• This study examines whether behavioral measures obtained in non-demented elderly can predict cognitive status at two-year follow-up. Prior studies have established that delayed paragraph recall can help predict short-term risk for decline to mild cognitive impairment (MCI) and Alzheimer's disease (AD). We examined whether prediction accuracy can be improved by adding a discrimination-and-generalization task that has previously been shown to be disrupted in non-demented elderly with hippocampal atrophy, a risk factor for AD. Fifty non-demented medically medically healthy elderly patients received baseline clinical diagnosis and cognitive testing; two years later, patients received a follow-up clinical diagnosis of normal, MCI, or probable AD. Two baseline variables, delayed paragraph recall and generalization performance, were predictive of follow-up outcome with sensitivity of 81% and specificity of 91% - better than the classification accuracy based on either of these measures alone. These preliminary results suggest that these behavioral tasks may be useful tools in predicting short-term cognitive outcome in non-demented elderly.

Polgar, P. Farkas, M, Nagy, O., Kelemen, O. Rethelyi, J. Bitter, I., Myers, C. E., Gluck, M. A., & Kéri, S. (2009). How to find the way out from four rooms? The learning of "chaining" associations may shed light on the neuropsychology of the deficit syndrome in schizophrenia. Schizophrenia Research. 99(1-3), 200-207.

  • To better understand the cognitive component of the deficit syndrome in schizophrenia in which patients display negative symptoms including apathy, social withdrawal and lack of affect, we studied patients learning a sequence chaining task previously used with Parkinson's and aMCI patients (Shohamy et al, 2005; Nagy et al, 2007). Participants navigated a cartoon character through a sequence of four rooms by learning to choose the open door from three colored doors in each room. In the training phase, each stimulus leading to reward (open door in each room) was trained via feedback until the complete sequence was learned. In the probe phase, the decision-making context was manipulated so that, in a given room, there appeared a door which was correct in another room as well as the door that was correct in that room. In our previous papers, we argued that the training phase is predominantly related to basal ganglia circuits while the context-dependent probe phase requires intact medial-temporal lobe functioning. In the current study, both deficit and non-deficit patients (that is, those who display only positive but not negative symptoms) were similarly impaired on the probe phase compared with controls. However, the training phase was only compromised in deficit patients. In particular, more severe negative symptoms were associated with more errors on the training phase. Executive functions were unrelated to performance on this sequence learning task. These results suggest that the deficit syndrome in schizophrenia is associated with prominently impaired stimulus-response reinforcement learning, which may indicate abnormal functioning of basal ganglia circuits.

Kéri, S., Nagy, H., Myers, C. E., Benedek, G., Shohamy, D., & Gluck, M. A. (2008). Risk and protective haplotypes of the alpha-synuclein gene associated with Parkinson's disease differentially affect cognitive sequence learning. Genes, Brain, and Behavior. 7 (1). 31-36.

  • Alpha-synuclein (SNCA) is a key factor in the regulation of dopaminergic transmission and related to Parkinson's disease. In this study, we investigated the effects of risk and protective SNCA haplotypes associated with Parkinson's disease on cognitive sequence learning in 204 healthy volunteers. We found that the risk haplotypes are associated with less effective stimulus-reward learning of sequences and with superior context representation of sequences. In contrast, participants with protective haplotypes exhibit better stimulus-reward learning and worse context representation, which suggests that these functions are inversely affected by risk and protective haplotypes. Since stimulus-reward learning may be mediated by the basal ganglia, and context learning may be related to the medial temporal lobe, our data raise the possibility that dopaminergic signals regulated by SNCA inversely affect these memory systems.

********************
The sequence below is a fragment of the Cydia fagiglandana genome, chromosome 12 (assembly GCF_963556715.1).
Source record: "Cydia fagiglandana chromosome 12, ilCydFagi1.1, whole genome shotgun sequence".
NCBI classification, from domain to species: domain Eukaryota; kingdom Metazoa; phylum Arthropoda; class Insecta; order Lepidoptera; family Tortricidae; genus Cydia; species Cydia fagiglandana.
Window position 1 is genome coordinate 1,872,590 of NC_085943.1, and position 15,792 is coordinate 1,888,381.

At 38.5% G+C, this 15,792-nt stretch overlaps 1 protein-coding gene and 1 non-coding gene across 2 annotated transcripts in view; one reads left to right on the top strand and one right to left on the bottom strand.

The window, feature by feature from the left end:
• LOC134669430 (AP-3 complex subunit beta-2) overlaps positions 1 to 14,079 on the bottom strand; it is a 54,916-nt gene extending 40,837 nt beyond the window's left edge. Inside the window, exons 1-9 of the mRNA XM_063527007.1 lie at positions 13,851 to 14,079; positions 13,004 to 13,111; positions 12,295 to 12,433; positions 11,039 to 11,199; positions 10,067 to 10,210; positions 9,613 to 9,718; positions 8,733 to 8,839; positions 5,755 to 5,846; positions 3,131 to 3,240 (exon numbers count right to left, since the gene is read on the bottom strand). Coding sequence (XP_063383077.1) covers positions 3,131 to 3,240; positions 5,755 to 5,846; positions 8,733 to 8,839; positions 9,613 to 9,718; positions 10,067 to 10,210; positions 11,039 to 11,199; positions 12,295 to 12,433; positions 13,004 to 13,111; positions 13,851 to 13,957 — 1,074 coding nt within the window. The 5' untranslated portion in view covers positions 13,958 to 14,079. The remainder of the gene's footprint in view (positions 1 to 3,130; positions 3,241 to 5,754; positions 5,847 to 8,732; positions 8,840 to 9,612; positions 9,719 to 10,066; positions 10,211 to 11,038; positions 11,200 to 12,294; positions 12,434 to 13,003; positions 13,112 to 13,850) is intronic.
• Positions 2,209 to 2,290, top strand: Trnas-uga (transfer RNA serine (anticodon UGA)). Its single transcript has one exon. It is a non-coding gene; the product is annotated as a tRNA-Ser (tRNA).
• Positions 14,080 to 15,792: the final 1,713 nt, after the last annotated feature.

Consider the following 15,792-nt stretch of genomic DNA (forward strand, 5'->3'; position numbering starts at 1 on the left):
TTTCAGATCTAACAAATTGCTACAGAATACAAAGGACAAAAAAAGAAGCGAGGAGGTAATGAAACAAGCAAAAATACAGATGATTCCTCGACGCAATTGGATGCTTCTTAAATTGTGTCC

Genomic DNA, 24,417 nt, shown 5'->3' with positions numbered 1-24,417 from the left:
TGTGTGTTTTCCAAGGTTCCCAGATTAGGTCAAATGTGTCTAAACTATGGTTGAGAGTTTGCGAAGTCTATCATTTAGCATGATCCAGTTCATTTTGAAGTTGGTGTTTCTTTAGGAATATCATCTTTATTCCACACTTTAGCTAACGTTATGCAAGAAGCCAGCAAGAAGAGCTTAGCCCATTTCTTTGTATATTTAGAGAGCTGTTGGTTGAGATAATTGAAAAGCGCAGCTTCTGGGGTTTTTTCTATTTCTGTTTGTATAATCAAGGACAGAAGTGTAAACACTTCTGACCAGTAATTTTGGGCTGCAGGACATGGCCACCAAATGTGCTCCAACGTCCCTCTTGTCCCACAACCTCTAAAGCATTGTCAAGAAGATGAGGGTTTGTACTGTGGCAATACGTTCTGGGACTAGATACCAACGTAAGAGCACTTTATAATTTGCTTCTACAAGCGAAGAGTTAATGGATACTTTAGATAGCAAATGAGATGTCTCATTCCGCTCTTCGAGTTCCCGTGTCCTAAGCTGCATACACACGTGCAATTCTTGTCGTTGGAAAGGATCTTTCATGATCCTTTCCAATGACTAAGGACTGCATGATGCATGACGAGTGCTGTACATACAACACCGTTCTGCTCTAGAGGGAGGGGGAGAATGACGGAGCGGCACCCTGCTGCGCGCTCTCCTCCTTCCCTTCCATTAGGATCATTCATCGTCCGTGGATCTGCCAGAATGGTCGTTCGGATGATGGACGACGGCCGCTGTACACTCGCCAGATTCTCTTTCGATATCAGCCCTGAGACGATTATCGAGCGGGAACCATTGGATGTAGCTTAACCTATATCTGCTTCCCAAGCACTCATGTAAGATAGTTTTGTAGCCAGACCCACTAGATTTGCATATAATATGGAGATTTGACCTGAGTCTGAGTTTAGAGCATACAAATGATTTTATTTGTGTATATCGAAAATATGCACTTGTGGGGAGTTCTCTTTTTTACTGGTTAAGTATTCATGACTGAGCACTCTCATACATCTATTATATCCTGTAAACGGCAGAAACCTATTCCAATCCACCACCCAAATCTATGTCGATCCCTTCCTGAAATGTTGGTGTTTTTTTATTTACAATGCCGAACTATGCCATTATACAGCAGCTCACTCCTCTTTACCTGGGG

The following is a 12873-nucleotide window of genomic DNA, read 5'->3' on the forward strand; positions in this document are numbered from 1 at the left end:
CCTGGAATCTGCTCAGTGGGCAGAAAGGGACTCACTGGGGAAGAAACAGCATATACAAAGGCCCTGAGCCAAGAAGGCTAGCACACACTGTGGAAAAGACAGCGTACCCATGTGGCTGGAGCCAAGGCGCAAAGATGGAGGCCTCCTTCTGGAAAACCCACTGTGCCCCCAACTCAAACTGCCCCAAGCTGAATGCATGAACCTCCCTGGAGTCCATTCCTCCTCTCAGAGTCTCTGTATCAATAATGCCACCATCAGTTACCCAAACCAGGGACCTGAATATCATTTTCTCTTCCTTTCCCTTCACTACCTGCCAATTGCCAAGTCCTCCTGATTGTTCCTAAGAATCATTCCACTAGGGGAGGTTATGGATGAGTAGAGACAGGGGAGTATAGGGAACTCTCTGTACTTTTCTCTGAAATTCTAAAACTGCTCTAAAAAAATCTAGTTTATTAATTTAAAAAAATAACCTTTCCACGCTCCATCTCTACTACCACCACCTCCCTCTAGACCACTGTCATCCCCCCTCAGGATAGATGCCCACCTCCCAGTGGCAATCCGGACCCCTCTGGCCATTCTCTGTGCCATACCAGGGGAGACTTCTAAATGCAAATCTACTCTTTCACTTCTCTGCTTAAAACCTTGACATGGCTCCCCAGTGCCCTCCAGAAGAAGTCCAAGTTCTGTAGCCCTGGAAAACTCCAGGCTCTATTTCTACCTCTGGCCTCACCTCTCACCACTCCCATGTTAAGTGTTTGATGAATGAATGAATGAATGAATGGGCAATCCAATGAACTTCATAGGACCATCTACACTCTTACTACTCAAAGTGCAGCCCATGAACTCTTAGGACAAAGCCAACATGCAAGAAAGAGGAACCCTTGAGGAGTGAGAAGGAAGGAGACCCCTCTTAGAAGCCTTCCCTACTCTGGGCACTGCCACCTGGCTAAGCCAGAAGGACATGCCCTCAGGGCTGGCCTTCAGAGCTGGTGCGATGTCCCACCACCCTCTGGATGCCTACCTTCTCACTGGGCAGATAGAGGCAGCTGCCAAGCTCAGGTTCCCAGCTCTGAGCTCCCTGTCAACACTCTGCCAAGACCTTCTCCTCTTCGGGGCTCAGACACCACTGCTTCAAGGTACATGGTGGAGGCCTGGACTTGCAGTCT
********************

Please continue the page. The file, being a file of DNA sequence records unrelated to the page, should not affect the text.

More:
Nagy, H., Myers, C. E., Benedek, M. D., Shohamy, D., Gluck, M., Kéri, S. Cognitive sequence learning in Parkinson's disease and amnestic mild cognitive impairment: dissociation between sequential and non-sequential learning of associations. Neuropsychologia. 45, 1386-1392.

  • We assessed never-medicated patients with Parkinson's disease (PD) and amnestic mild cognitive impairment (aMCI) using a chaining task. In the training phase, each link in a sequence of stimuli leading to reward is trained step-by-step using feedback after each decision, until the complete sequence is learned. In the probe phase of the chaining task, the context of stimulus-response associations must be used (the place of the associations in the sequence). Results revealed that patients with PD showed impaired learning during the training phase of the chaining task, but their performance was spared in the probe phase. In contrast, patients with aMCI with prominent medial temporal lobe (MTL) dysfunctions showed intact learning during the training phase of the chaining task, but their performance was impaired in the probe phase of the chaining task. These results indicate that when dopaminergic mechanisms in the BG are dysfunctional, series of stimulus-response associations are less efficiently acquired, but their sequential manner is maintained. In contrast, MTL dysfunctions may result in a non-sequential learning of associations, which may indicate a loss of contextual information.